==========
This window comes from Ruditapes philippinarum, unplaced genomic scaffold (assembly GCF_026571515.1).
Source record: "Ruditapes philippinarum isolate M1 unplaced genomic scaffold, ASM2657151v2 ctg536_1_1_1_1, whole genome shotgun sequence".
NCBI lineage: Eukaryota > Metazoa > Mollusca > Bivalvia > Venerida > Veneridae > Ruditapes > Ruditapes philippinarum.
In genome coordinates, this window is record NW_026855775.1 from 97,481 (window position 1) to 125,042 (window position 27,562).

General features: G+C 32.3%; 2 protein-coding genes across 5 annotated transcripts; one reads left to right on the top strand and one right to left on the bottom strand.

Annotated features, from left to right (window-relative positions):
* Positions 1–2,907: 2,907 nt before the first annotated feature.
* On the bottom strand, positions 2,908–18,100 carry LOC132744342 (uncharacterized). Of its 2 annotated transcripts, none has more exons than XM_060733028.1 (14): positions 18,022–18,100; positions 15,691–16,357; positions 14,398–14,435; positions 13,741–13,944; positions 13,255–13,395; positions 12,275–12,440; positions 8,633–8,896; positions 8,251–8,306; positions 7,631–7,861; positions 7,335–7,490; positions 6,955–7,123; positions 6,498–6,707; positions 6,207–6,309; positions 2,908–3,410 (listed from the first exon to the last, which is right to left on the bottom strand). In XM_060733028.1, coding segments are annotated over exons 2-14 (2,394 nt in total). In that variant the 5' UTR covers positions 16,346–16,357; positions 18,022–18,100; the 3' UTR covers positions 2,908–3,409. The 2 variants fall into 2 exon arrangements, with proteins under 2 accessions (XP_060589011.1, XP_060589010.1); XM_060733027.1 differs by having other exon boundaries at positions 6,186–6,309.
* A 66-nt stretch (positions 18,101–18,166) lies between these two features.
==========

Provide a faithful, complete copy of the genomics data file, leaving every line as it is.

This window comes from Ruditapes philippinarum, unplaced genomic scaffold (assembly GCF_026571515.1).
Source record: "Ruditapes philippinarum isolate M1 unplaced genomic scaffold, ASM2657151v2 ctg536_1_1_1_1, whole genome shotgun sequence".
NCBI lineage: Eukaryota > Metazoa > Mollusca > Bivalvia > Venerida > Veneridae > Ruditapes > Ruditapes philippinarum.
In genome coordinates, this window is record NW_026855775.1 from 97,481 (window position 1) to 125,042 (window position 27,562).

General features: G+C 32.3%; 2 protein-coding genes across 5 annotated transcripts; one reads left to right on the top strand and one right to left on the bottom strand.

Annotated features, from left to right (window-relative positions):
* Positions 1–2,907: 2,907 nt before the first annotated feature.
* On the bottom strand, positions 2,908–18,100 carry LOC132744342 (uncharacterized). Of its 2 annotated transcripts, none has more exons than XM_060733028.1 (14): positions 18,022–18,100; positions 15,691–16,357; positions 14,398–14,435; positions 13,741–13,944; positions 13,255–13,395; positions 12,275–12,440; positions 8,633–8,896; positions 8,251–8,306; positions 7,631–7,861; positions 7,335–7,490; positions 6,955–7,123; positions 6,498–6,707; positions 6,207–6,309; positions 2,908–3,410 (listed from the first exon to the last, which is right to left on the bottom strand). In XM_060733028.1, coding segments are annotated over exons 2-14 (2,394 nt in total). In that variant the 5' UTR covers positions 16,346–16,357; positions 18,022–18,100; the 3' UTR covers positions 2,908–3,409. The 2 variants fall into 2 exon arrangements, with proteins under 2 accessions (XP_060589011.1, XP_060589010.1); XM_060733027.1 differs by having other exon boundaries at positions 6,186–6,309.
* A 66-nt stretch (positions 18,101–18,166) lies between these two features.